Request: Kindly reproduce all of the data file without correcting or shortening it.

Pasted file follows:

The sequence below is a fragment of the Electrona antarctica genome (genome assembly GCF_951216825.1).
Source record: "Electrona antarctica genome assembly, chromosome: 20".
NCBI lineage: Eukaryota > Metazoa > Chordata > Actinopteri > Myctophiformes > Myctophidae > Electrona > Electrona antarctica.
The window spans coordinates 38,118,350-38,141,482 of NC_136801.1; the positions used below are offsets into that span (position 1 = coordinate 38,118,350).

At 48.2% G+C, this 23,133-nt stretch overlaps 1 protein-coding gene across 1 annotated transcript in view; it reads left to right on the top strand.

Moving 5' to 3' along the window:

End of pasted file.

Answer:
The sequence below is a fragment of the Electrona antarctica genome (genome assembly GCF_951216825.1).
Source record: "Electrona antarctica genome assembly, chromosome: 20".
NCBI lineage: Eukaryota > Metazoa > Chordata > Actinopteri > Myctophiformes > Myctophidae > Electrona > Electrona antarctica.
The window spans coordinates 38,118,350-38,141,482 of NC_136801.1; the positions used below are offsets into that span (position 1 = coordinate 38,118,350).

At 48.2% G+C, this 23,133-nt stretch overlaps 1 protein-coding gene across 1 annotated transcript in view; it reads left to right on the top strand.

Moving 5' to 3' along the window: